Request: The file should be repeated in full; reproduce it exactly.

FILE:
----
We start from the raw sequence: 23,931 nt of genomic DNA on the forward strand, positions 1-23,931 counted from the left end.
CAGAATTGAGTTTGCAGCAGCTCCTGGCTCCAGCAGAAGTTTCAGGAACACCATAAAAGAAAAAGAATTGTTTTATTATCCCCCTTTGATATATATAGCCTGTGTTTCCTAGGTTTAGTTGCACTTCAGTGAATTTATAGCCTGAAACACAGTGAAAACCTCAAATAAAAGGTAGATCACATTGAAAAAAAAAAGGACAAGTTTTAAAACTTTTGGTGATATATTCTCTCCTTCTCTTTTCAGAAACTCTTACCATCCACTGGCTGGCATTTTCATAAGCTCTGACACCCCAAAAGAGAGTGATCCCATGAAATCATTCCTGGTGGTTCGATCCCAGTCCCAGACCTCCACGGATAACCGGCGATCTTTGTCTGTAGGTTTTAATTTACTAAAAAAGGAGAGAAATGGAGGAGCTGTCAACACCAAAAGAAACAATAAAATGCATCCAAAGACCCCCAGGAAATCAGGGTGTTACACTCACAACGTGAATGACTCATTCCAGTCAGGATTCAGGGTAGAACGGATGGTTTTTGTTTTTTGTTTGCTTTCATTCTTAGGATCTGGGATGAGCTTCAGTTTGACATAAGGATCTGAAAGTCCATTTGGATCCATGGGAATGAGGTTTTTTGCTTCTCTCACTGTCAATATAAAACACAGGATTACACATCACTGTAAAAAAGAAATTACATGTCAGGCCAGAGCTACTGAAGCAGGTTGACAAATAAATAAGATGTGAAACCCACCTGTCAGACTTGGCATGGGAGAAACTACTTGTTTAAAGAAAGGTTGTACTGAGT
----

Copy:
We start from the raw sequence: 23,931 nt of genomic DNA on the forward strand, positions 1-23,931 counted from the left end.
CAGAATTGAGTTTGCAGCAGCTCCTGGCTCCAGCAGAAGTTTCAGGAACACCATAAAAGAAAAAGAATTGTTTTATTATCCCCCTTTGATATATATAGCCTGTGTTTCCTAGGTTTAGTTGCACTTCAGTGAATTTATAGCCTGAAACACAGTGAAAACCTCAAATAAAAGGTAGATCACATTGAAAAAAAAAAGGACAAGTTTTAAAACTTTTGGTGATATATTCTCTCCTTCTCTTTTCAGAAACTCTTACCATCCACTGGCTGGCATTTTCATAAGCTCTGACACCCCAAAAGAGAGTGATCCCATGAAATCATTCCTGGTGGTTCGATCCCAGTCCCAGACCTCCACGGATAACCGGCGATCTTTGTCTGTAGGTTTTAATTTACTAAAAAAGGAGAGAAATGGAGGAGCTGTCAACACCAAAAGAAACAATAAAATGCATCCAAAGACCCCCAGGAAATCAGGGTGTTACACTCACAACGTGAATGACTCATTCCAGTCAGGATTCAGGGTAGAACGGATGGTTTTTGTTTTTTGTTTGCTTTCATTCTTAGGATCTGGGATGAGCTTCAGTTTGACATAAGGATCTGAAAGTCCATTTGGATCCATGGGAATGAGGTTTTTTGCTTCTCTCACTGTCAATATAAAACACAGGATTACACATCACTGTAAAAAAGAAATTACATGTCAGGCCAGAGCTACTGAAGCAGGTTGACAAATAAATAAGATGTGAAACCCACCTGTCAGACTTGGCATGGGAGAAACTACTTGTTTAAAGAAAGGTTGTACTGAGT